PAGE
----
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Scott Sumner

Scott Sumner

Scott B. Sumner is Research Fellow at the Independent Institute, the Director of the Program on Monetary Policy at the Mercatus Center at George Mason University and an economist who teaches at Bentley University in Waltham, Massachusetts. His economics blog, The Money Illusion, popularized the idea of nominal GDP targeting, which says that the Fed should target nominal GDP—i.e., real GDP growth plus the rate of inflation—to better "induce the correct level of business investment".

Videos by Scott Sumner

X-Men cyclops scott Sumner cosplay tribute Marvel

The X-Men movies are really good Hugh Jackman James Marsden Christopher Daniel barns Justin shelanu please Goku in the Dragonball evolution rest in peace to Michael Jackson rest in peace Godfather of Marvel Stan Lee I’m very sorry for I made a video in a while I was so busy with family stuff hang out and doing chores a drawing and cleaning feelings are important okay make sure keep your family safe at your home make sure stay with a buddy make sure check all your candy big shout out to Walt Disney Pictures Productions I want to see thank you to Stuart Little inspired me Michael j.fox he’s the best voice actor in world thank you you guys for supporting me means to you 2 Ramey thank you for supporting me take care of video entertainments bye-bye have a good a school year we’ll see you later

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The Better Half, Meteorology with Scott Sumner!

Join us for another episode of The Better Half and learn about climate vs. weather, how our weather plays an important role in every day life and even the impact of weather and sport!
Follow Scott Sumner on Facebook and catch his podcast, Weather or Not!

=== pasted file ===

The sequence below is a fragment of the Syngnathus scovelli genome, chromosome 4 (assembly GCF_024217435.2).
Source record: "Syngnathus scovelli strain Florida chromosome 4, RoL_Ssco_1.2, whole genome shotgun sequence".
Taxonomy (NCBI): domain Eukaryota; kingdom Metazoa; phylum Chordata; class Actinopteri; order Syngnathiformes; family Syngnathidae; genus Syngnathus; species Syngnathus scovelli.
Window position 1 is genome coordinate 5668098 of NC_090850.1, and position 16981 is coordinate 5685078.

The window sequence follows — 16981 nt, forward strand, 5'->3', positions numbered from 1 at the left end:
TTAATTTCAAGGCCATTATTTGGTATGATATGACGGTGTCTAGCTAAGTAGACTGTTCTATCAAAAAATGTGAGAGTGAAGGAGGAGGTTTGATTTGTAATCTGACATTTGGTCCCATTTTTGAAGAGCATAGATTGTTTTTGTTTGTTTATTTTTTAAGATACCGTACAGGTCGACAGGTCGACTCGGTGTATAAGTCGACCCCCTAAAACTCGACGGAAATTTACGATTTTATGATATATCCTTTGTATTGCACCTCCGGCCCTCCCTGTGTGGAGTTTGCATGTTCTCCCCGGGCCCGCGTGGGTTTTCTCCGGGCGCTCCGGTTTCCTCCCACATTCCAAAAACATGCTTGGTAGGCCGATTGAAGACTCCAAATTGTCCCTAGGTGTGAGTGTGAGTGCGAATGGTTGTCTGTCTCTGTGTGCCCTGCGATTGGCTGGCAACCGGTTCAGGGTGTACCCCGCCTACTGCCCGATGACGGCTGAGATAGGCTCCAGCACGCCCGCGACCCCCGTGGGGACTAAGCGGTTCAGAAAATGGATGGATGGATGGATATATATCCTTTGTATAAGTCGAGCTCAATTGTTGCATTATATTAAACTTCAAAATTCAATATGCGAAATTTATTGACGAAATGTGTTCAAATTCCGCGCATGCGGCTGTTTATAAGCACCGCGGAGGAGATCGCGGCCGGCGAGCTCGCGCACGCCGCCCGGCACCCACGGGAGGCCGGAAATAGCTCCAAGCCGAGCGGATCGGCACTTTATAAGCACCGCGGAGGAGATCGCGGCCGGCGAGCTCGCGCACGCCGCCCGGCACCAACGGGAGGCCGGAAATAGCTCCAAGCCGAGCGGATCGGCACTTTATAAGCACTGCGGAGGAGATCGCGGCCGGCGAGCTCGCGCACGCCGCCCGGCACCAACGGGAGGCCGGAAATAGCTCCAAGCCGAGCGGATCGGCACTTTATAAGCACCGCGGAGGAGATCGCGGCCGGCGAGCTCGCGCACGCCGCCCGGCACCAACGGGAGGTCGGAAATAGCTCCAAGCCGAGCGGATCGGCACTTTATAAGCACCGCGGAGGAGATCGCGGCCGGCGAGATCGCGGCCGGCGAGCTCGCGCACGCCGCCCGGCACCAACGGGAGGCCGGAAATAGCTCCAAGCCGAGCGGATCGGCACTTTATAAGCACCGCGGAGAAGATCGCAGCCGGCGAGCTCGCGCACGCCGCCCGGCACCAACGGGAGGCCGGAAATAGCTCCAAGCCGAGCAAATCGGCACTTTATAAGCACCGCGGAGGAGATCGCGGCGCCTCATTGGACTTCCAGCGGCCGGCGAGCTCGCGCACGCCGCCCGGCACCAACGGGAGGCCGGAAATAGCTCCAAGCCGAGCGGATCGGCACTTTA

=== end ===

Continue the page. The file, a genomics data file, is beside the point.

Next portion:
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Scott Sumner on Monetary Policy (And Cryptocurrency!)

Scott Sumner is the Ralph G. Hawtrey Chair of Monetary Policy at the Mercatus Center at George Mason University and blogger at themoneyillusion.com and econlog and author of two books: The Midas Paradox and more recently, The Money Illusion.
Scott came to prominence because his work on the Great Depression (published in Midas Paradox) gave him analytical superpowers for understanding the Great Recession in real time in 2008 and 2009 and beyond and in retrospect. We’ve seen the monetary policy establishment move closer and closer to the views Scott has been trying to talk them into for over ten years.
Scott is one of those people who understands some very deep things about a very challenging subject. We can all learn from Scott!
In the conversation we cover:
– How might he design crypto

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A – B – C, Does A imply C? — Scott Sumner

A – B – C, Does A imply C? — Scott Sumner

The basic problem is that people like Sumner or Noah Smith actually believe that there is such a thing as mainstream macro, that is as intelligible, internally consistent, useful and true as say phlogiston or even caloric in physics, both of which led to solid physics, the first of which really does exist. Though I think the MMTers make pedagogical mistakes, don’t put and use some definitions prominently enough. And they know what they know so well that they don’t understand some of the real difficulties of tyros or absences from current literature – most were personally educated by institutional economists who were the very few people in the world who correctly understood and remembered the genuine advances of the Keynesian era. Though all this,

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MMT bleg, one more try — Scott Sumner

MMT bleg, one more try — Scott Sumner

 Scott Sumner is not satisfied with the answers he received. If I were to try to develop a radical new macro theory, I’d try to come up with a way of explaining my new model using the framework of existing models. Actually, I often do that here, translating market monetarism into New Keynesian language. I’m not seeing that with MMT. And it’s not just me. I see other bloggers like Noah Smith, Paul Krugman, Brad DeLong, Nick Rowe, etc., who seem to have an equally hard time trying to figure out what MMTers are claiming. MMTers should understand why we are confused, and have plausible answers. One sign that you are truly on top of an issue is if you can see why others hold a different view, and explain things in their language. Uh, maybe because they

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